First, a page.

Wednesday, May 5, 2021 by Jonathan Lee

Council wants Project Connect TOD plans in place ‘pronto’

The city is set to overhaul its transit-oriented development policies to allow denser, more equitable development near future Project Connect stations as soon as possible. 

“We need to be ready from the word ‘go’ to let areas near our transit system be able to grow in a way that maximizes ridership potential,” Mayor Pro Tem Natasha Harper-Madison said.

“At the same time, we cannot, we must not and will not let our residents who currently depend on transit lose access to it once it becomes a first-class service.”

City Council is likely to pass a resolution Thursday proposing a comprehensive equitable transit-oriented development (eTOD) plan for Project Connect’s Orange and Blue light rail lines, Green regional rail line, Gold bus rapid transit line, and MetroRapid bus routes. 

“The end goal is to have a policy plan in place that serves as a guide to make necessary changes to avoid potential displacement, maintain affordability and provide for more opportunities for more people of all income levels to live and work near these transit investments,” Harper-Madison said.

Council expects a complete eTOD policy plan within 14 months, and interim policy recommendations within seven months.

Capital Metropolitan Transportation Authority will lead the work, having already begun eTOD studies for parts of the Orange and Blue line corridors with funds from the Federal Transit Administration. A separate Capital Metro TOD study for the Green Line, funded by a 2018 FTA grant, is also nearing completion. City staffers from other departments will play key roles, as will consultants, neighborhood groups and other community members.

Once these policy recommendations come back, Council will discuss and potentially amend them before putting them into the Land Development Code.

Because proximity to new transit service often leads to higher housing costs, a main focus of the plans will be keeping people already living along the transit corridors in their homes. That goal is bolstered by Project Connect’s $300 million in anti-displacement funds, which will be used over a 12-year period to create and maintain affordable housing along the new transit lines.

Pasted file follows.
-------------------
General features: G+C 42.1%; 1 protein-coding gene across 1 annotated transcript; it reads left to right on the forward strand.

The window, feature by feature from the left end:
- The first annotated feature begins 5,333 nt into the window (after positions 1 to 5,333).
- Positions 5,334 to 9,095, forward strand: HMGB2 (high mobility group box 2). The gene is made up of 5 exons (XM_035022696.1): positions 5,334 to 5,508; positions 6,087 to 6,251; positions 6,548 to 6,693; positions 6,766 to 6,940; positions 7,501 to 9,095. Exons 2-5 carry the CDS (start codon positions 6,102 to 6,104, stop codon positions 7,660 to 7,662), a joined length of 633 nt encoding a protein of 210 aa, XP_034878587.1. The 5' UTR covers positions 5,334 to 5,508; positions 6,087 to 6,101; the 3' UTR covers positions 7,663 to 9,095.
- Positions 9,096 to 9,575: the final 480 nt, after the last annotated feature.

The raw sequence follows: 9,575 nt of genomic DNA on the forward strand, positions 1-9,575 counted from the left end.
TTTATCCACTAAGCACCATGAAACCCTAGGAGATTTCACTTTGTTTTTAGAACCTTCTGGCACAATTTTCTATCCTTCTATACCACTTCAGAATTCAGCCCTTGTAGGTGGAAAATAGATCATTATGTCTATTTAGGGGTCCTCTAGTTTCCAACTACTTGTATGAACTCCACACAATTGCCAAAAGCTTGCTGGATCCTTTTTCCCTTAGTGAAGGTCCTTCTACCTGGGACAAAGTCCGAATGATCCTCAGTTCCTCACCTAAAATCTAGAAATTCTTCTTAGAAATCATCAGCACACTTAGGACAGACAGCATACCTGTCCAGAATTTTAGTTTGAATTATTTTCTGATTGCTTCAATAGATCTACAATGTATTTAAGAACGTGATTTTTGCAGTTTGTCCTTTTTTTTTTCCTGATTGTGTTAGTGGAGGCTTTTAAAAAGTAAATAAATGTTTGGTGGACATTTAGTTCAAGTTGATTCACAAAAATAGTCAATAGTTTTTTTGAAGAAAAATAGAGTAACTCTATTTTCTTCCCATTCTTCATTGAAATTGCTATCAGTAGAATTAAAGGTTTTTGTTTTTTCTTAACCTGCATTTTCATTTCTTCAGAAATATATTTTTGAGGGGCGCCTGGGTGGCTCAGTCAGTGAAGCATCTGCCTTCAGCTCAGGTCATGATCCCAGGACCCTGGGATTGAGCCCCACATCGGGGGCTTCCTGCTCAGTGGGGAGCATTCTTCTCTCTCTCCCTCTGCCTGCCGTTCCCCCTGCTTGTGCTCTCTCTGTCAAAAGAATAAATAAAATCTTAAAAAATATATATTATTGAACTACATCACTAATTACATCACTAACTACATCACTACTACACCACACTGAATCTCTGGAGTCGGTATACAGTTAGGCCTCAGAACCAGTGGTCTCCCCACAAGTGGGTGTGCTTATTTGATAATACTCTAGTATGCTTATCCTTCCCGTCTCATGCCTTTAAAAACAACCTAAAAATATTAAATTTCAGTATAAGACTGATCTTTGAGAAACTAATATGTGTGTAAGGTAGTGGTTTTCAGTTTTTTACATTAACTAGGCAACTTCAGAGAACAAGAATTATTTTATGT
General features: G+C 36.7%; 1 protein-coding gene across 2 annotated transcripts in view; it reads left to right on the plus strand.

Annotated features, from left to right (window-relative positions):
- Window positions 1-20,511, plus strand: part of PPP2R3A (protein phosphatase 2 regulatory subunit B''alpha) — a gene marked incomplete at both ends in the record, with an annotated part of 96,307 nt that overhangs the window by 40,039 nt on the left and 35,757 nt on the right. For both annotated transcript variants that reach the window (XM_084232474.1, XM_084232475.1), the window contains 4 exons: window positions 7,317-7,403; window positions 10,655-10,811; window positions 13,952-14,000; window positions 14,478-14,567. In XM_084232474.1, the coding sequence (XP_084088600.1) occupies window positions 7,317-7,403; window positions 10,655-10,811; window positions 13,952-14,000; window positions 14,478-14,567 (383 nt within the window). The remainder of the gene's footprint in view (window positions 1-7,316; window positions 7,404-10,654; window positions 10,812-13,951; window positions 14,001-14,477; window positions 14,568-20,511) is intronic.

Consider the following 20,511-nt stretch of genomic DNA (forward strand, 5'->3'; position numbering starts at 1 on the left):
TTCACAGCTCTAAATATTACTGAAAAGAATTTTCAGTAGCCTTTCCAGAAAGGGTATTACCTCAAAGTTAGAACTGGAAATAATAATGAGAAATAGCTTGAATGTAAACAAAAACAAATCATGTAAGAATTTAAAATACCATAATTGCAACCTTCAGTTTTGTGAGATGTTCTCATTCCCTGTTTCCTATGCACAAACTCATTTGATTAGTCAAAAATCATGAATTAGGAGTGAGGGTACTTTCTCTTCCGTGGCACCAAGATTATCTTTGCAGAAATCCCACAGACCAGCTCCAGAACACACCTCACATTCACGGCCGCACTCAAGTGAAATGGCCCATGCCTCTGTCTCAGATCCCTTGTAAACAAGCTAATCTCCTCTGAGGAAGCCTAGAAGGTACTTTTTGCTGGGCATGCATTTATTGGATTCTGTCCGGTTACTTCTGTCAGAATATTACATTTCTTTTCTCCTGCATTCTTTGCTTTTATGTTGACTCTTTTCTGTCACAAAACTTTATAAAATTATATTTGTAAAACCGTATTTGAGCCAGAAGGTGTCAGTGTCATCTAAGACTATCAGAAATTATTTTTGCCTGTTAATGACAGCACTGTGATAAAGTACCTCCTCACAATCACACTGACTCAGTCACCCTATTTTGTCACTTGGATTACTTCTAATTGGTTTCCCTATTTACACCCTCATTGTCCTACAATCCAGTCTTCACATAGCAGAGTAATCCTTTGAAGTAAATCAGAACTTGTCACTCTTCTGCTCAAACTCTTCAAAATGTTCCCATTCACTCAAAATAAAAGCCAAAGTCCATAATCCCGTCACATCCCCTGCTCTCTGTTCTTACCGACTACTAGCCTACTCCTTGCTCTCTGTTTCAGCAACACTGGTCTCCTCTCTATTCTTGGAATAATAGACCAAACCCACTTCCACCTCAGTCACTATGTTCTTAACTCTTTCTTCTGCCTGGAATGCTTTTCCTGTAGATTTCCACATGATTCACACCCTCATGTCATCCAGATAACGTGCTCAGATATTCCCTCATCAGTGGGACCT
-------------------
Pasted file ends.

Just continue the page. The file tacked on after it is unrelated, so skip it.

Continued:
The resolution offered a few specific policies for staffers to mull, including reducing or eliminating parking requirements – or even establishing parking maximums – as well as simplifying the building code to streamline the development process.

The plan may also involve updating existing TOD plans, including those adopted in 2005 for the Red Line, so that they better align with current priorities. “The current TOD regulations … don’t have anything about affordable housing,” Council Member Ann Kitchen observed. 

“We know that transit investments are like catnip for developers,” Harper-Madison said. “The market is already gearing up for the new development opportunities along the corridors, and frankly, that clock is ticking to get in front of it – pronto, really.”

Photo made available through a Creative Commons license.

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Key Players & Topics In This Article

Austin City Council: The Austin City Council is the body with legislative purview over the City of Austin. It offers policy direction, while the office of the City Manager implements administrative actions based on those policies. Until 2012, the body contained seven members, including the city's Mayor, all elected at-large. In 2012, City of Austin residents voted to change that system and now 10 members of the Council are elected based on geographic districts. The Mayor continues to be elected at-large.

Project Connect: This project brought together a series of Central Texas transportation agencies looking to build high-capacity transit options in the region in the wake of CAMPO's 2035 regional transportation plan. The City of Austin's much-discussed 2014 Urban Rail plan was part of Project Connect's efforts.

Transit Oriented Development (TOD): Mixed-use residential and commercial areas designed to be compact and walkable.

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